Thursday, February 9, 2012

Try These Old Fashion Bread Recipes For Something Different - They Are Yummy!

I love breads of almost any kind. I especially enjoy going back to my old recipes from time to time. Try these for some delicious breads for your family and friends. The Chive Dinner Muffins are quick and easy using a baking mix and they are really good at dinner. Personally I love rye bread so this Swedish Rye Bread is right down my alley! It is a more traditional bread recipe which used yeast and does take more time than the chive muffins. The Sweet Potato Biscuits come with their own story. I will leave it to you to decide if you believe it or not!

2 cups biscuit/baking mix
2 tbsp shortening
1 egg
2/3 cup milk
1/4 cup snipped chives

Preheat oven to 400 degrees.
Grease 12 muffin cups and set aside.
With a fork, mix the baking mix, shortening, egg, milk, and chives together in a bowl. When combined, beat vigorously for less than a minute. Fill the greased muffin cups about 2/3 full and bake for 15 minutes.

2 pkgs active dry yeast
2 cups warm (105-115 degrees) water, divided
1/2 cup sugar
3 tbsp molasses
2 cups rye flour
4 cups all-purpose flour
1/2 cup shortening, melted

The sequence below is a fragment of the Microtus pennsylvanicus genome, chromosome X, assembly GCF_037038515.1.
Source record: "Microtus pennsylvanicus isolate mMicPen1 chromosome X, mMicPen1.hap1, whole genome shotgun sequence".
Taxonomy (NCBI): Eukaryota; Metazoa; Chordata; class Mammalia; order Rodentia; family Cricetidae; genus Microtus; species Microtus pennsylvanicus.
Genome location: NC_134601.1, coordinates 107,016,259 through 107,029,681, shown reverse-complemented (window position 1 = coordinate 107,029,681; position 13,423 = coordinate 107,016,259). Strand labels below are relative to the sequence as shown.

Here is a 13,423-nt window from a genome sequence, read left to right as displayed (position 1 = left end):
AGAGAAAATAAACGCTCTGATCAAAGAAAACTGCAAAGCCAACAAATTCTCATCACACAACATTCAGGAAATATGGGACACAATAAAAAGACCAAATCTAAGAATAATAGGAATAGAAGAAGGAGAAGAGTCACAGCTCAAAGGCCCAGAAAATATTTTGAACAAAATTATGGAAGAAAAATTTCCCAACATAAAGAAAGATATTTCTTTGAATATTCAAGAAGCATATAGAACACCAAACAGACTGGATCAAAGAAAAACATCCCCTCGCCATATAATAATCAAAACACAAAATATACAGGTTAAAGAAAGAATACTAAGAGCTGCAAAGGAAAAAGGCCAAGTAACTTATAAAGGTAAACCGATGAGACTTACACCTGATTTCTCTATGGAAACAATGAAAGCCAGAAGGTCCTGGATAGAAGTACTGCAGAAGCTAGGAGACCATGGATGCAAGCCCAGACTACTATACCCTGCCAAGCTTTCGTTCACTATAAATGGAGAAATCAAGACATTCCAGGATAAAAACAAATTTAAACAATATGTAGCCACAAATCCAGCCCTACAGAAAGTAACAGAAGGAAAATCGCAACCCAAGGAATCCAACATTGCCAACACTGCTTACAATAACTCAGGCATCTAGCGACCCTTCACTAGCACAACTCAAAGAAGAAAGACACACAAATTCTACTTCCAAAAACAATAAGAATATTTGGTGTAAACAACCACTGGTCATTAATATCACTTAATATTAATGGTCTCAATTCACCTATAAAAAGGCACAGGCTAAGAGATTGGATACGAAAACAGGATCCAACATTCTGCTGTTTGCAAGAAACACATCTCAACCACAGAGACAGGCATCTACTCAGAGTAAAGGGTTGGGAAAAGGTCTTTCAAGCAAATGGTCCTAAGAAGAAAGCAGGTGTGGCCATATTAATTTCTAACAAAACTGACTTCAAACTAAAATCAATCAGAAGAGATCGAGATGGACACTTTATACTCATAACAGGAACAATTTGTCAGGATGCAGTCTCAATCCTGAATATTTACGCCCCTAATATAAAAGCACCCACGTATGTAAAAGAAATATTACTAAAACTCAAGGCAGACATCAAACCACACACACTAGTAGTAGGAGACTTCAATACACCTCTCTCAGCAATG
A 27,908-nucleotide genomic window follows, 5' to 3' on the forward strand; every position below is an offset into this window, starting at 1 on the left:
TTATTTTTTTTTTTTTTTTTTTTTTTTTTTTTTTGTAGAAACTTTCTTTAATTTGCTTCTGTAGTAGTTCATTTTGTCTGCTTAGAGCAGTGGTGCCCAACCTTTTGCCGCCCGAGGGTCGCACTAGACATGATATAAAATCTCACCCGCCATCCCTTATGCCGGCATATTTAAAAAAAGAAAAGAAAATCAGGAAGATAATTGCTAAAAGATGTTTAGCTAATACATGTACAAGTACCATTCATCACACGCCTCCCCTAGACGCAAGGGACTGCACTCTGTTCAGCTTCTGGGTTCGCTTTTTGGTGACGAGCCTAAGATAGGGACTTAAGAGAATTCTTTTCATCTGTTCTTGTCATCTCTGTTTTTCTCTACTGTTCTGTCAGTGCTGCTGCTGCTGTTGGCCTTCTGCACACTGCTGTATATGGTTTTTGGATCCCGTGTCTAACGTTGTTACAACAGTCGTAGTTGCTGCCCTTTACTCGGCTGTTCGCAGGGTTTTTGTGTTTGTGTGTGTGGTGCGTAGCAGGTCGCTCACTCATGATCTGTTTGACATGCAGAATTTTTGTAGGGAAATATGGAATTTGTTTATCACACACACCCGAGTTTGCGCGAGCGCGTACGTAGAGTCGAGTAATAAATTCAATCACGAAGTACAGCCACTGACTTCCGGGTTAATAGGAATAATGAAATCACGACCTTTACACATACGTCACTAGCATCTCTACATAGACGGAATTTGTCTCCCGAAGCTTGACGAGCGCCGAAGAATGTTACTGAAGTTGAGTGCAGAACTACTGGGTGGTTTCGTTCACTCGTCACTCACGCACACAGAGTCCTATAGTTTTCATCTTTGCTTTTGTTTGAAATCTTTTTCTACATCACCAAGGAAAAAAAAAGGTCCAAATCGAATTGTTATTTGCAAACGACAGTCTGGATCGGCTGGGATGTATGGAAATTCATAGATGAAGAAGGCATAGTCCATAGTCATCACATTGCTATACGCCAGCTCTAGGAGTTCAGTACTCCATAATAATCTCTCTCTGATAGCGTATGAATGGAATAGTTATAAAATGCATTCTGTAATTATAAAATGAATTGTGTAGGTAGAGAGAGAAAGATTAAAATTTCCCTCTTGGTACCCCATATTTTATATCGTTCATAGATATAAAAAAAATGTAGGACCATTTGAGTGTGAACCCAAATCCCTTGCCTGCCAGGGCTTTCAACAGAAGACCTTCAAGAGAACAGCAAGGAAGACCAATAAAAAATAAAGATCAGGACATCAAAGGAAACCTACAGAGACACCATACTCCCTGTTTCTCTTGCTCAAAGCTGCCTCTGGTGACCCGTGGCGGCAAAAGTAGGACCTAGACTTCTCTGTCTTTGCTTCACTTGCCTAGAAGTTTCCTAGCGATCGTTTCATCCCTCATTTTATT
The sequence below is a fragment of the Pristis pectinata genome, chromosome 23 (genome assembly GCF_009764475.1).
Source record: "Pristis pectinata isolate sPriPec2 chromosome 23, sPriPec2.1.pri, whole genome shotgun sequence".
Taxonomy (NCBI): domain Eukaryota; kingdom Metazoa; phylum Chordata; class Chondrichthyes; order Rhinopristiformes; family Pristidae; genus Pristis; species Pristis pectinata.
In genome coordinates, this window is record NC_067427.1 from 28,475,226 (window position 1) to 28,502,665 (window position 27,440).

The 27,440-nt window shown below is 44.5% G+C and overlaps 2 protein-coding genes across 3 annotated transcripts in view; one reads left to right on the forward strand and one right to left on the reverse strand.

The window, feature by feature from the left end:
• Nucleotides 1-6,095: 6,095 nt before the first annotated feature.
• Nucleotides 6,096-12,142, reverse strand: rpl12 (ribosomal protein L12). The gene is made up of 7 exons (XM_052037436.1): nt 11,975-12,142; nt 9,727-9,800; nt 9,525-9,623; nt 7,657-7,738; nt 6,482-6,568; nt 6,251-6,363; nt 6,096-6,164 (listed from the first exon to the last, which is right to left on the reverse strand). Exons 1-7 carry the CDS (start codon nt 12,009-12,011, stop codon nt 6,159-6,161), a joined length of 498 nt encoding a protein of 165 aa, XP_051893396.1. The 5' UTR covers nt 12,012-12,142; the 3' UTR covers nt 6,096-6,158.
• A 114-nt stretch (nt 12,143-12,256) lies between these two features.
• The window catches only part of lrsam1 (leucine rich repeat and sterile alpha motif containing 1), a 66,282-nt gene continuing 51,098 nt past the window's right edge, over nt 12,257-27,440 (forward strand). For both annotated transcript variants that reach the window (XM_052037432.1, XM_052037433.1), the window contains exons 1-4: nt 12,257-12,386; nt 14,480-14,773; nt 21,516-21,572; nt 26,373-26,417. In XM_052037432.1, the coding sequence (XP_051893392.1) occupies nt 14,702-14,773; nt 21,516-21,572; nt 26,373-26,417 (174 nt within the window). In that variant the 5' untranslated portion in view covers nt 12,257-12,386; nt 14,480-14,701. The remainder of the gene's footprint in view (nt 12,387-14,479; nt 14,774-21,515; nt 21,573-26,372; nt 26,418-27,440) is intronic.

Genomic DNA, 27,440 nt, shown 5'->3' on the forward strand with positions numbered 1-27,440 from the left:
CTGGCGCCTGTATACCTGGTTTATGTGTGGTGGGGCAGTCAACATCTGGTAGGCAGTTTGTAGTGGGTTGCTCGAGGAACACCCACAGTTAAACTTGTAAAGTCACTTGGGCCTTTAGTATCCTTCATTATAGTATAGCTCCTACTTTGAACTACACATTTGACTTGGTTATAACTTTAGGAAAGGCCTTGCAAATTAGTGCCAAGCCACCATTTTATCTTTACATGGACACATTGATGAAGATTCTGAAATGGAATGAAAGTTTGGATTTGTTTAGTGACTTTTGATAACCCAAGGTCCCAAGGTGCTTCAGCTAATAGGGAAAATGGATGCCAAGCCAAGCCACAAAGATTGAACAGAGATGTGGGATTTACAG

2 tsp salt

Dissolve the yeast in 1 cup of the warm water; let stand 5 minutes. Combine the remaining 1 cup of water, sugar, and molasses in a large bowl then add the yeast mixture, mixing well. Add the rye flour, mixing well. Gradually add the all-purpose flour. Add shortening and salt, mixing well.

1 cup all-purpose flour
3 tsp baking powder
1/2 tsp salt
3 tbsp shortening
1 cup cooked, mashed sweet potatoes

Sift dry ingredients together. Cut in shortening. Add sweet potatoes; mix well. Add enough milk gradually to make a soft dough; knead for a few strokes. Roll dough 1/2-inch thick; cut in rounds. Place on baking sheet. Bake in 450-degree oven for 12 to 15 minutes. Serve hot.

Note: I was told in 1969, "this is a very old 'down east' North Carolina recipe. It has been used by the natives since the days of the early English settlers arrival in this country. That's the story I got with the recipe. I can neither deny or confirm the validity of it.

Turn the dough out onto a lightly floured surface nd knead until smooth and elastic. Place the dough in a well-greased bowl, turning to grease the top. Cover and let rise in a warm place (85 degrees), free from drafts, until doubled in bulk. This should take about an hour.

Punch the dough down and divide in half; shape each half into a loaf. Place in two well-greased loaf pans. Cover loosely and allow to rise in a warm, draft-free area for 45 minutes or until doubled in bulk. Bake at 375 degrees for 40 minutes or until the loaves sound hollow when lightly tapped. Remove from pans to cool on wire racks.

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